Hospitals and nursing homes in Haridwar are making mockery of Bio-medical Waste Management and Handling Rules, 1998. Non-segregation of bio-medical waste seems to have become a norm in the city. According to the rules, BMW should be segregated and disposed of in a proper manner lest it becomes a toxic bomb mixing with other wastes. The waste must be segregated into colored containers or bags meant for a particular type of waste as per the rules. This correspondent visited four hospitals of the city on Tuesday to find out whether they were following the rules or not and the results are shocking. Lack of awareness among the nursing and class four employees seemed to be behind the non-segregation. Speaking to The Pioneer, CMO Haridwar Dr H D Shakya said, “We have a regular system of disposal of bio- medical waste. The segregation of waste is done at all the three hospitals-District, Mahila and Mela hospitals. The deputed agency personnel come in vans and take the waste away in different disposable bags.”
However on physical inspection, it was found that many sanitation workers in the district hospital do not have an inkling of knowledge about the process of segregation of bio-medical waste into blue, red and yellow bags. Sheetal Devi-a sanitation worker at district hospital-said innocently, “The wastes being thrown together by the users, how can we segregate the waste in different bags? All injections and catheters are put together in the same bin and we empty these waste in the bigger bin, kept in the hospital.” It must be written here that this kind of negligence creates lots of health hazard in one form or the other and the need of the hour is to take a serious note of it. The same was found at Mela and Mahila hospitals where no one was segregating syringe, cotton and glass waste thrown at the disposal site to facilitate incineration of the bio-medical waste. The Uttarakhand Environment Protection and Pollution Control Board is responsible for ensuring that the laws regulating collection, processing and disposal of BMW is followed properly.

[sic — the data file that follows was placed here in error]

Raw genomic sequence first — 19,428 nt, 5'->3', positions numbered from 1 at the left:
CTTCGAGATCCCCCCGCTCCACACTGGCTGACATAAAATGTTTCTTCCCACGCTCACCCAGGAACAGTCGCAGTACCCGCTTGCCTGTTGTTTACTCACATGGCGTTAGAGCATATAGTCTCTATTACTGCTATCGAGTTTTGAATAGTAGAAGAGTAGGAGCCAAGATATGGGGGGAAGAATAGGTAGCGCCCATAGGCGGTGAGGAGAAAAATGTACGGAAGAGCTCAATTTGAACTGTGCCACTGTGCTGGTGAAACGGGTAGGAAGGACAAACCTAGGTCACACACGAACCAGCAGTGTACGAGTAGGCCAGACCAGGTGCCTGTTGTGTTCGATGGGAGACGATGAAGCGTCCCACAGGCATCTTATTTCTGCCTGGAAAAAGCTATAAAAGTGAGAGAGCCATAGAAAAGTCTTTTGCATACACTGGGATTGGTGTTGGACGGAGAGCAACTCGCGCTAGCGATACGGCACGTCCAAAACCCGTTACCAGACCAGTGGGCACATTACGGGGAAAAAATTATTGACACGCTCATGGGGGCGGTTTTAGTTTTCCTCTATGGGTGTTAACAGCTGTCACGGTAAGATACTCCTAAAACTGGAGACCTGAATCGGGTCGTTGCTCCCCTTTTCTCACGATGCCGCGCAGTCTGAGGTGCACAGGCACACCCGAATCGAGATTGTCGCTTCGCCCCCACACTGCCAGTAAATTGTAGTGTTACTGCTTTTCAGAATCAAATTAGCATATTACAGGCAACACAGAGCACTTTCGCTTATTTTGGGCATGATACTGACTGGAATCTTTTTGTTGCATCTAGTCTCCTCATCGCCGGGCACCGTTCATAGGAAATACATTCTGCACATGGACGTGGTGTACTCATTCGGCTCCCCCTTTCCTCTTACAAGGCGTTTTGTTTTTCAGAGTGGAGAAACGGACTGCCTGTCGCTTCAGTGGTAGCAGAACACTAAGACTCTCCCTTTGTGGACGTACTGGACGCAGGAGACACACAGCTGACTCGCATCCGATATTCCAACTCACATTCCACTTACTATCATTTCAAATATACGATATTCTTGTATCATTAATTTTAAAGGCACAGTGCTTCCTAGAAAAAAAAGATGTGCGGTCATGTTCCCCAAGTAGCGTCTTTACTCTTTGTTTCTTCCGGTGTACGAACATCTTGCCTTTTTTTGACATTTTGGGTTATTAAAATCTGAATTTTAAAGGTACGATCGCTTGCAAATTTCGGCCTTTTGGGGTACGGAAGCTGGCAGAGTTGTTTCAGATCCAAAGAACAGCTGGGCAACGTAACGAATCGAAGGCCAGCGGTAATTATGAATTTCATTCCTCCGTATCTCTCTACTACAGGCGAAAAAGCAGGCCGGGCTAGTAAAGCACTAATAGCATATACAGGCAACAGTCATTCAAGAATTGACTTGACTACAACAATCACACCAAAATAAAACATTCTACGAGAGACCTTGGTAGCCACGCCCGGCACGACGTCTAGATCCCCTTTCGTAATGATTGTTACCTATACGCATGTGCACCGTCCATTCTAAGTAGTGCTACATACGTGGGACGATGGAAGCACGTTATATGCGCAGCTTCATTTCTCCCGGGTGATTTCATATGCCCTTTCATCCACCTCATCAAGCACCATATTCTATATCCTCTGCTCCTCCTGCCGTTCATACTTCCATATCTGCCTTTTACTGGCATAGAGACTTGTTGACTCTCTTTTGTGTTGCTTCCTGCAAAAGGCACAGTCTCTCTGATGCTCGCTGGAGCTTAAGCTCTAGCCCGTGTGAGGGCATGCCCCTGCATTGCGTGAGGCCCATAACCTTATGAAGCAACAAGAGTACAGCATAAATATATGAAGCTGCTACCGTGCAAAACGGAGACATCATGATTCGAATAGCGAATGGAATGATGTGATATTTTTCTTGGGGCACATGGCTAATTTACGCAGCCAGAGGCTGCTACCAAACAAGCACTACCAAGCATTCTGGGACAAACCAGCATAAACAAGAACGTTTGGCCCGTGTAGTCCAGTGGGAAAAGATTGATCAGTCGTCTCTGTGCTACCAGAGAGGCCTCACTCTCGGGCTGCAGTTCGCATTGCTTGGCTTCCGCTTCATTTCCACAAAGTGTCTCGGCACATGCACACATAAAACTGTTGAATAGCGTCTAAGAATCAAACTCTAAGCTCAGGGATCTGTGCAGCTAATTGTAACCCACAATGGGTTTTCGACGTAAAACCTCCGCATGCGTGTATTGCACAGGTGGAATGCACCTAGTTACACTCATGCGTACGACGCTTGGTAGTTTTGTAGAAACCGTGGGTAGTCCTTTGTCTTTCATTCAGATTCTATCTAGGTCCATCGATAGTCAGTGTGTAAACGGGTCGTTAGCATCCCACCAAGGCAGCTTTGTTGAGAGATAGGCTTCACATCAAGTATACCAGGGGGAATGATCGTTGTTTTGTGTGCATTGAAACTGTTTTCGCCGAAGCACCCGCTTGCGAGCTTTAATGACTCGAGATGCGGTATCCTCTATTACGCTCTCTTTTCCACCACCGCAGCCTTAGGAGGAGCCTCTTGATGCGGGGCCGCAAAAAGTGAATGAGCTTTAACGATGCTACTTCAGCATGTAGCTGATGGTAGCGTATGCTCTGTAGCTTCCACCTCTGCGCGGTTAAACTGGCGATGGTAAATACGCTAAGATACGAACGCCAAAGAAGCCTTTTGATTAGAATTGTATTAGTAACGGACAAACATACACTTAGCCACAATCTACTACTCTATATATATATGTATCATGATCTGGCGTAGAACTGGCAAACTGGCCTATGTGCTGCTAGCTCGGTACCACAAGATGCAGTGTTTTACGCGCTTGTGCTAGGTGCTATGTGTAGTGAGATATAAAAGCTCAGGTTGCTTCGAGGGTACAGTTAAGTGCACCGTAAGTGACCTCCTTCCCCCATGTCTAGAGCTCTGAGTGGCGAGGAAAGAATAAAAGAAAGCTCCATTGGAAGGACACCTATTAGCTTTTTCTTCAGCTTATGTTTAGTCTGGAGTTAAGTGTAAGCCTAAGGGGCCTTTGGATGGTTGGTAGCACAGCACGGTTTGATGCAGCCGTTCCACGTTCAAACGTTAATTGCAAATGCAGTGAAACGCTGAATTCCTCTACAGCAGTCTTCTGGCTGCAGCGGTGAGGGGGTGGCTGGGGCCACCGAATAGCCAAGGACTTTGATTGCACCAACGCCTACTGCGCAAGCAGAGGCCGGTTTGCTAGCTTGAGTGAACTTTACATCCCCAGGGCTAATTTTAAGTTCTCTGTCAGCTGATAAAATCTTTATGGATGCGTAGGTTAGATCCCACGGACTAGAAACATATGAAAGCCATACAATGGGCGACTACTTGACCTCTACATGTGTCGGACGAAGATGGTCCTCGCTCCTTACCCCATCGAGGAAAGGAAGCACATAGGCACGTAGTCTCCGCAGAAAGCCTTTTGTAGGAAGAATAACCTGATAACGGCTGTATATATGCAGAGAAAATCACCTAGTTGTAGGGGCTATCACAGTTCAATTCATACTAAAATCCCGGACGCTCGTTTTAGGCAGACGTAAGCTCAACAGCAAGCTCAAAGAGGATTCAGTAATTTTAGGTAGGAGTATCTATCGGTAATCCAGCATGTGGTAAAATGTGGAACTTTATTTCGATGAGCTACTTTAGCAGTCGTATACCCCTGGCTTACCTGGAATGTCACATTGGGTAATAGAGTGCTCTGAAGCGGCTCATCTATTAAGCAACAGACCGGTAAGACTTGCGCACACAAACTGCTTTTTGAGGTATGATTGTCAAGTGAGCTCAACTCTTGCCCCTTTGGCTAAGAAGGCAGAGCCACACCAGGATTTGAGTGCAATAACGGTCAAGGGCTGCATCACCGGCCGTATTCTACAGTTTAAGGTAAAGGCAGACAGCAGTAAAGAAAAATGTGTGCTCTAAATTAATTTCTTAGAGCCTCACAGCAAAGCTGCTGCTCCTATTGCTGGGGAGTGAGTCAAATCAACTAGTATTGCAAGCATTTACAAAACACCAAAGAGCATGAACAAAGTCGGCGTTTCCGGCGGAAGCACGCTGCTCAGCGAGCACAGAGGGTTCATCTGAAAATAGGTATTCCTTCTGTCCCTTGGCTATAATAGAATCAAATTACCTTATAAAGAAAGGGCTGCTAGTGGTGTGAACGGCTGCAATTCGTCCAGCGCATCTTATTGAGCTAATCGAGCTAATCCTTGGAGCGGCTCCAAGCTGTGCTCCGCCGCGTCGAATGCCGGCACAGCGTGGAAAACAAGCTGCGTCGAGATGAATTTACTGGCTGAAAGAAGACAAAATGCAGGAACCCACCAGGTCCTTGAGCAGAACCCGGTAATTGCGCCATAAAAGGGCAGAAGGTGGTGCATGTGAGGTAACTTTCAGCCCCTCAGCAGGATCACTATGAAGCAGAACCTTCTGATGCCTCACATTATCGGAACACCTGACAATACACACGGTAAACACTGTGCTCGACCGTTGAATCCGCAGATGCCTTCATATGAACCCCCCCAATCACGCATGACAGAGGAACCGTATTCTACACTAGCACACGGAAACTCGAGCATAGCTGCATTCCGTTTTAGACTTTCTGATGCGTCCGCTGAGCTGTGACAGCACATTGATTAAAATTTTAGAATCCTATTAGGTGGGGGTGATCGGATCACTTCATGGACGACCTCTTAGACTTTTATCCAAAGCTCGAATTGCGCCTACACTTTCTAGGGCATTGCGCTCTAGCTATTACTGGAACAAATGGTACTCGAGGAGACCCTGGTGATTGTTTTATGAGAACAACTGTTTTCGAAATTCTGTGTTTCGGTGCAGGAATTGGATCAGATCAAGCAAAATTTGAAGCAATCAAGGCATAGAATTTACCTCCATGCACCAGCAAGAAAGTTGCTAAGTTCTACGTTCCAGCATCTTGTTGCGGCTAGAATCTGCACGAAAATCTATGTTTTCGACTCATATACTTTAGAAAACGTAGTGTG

Quizzed, the regional officer of Uttarakhand Environment Protection and Pollution Control Board Pradeep Joshi said, “An agency MPCC in Bhagwanpur has been authorized to pick bio-medical waste from the hospitals. They are operating regularly. However, due to lack of awareness, the hospital staffers put all disposable syringes, gloves and infectious waste into the same bins. Segregation is not done properly and the collecting vans collect mixed waste in red blue and green containers. The hospital management must train their staff members for proper segregation.” Notably, the waste is divided into four categories and kept in four colored bags. Yellow bags contain infectious waste, bandages etc. while red bags contain catheters, injections etc. and the blue ones contain all types of glass and the black ones are meant for needles. – The Pioneer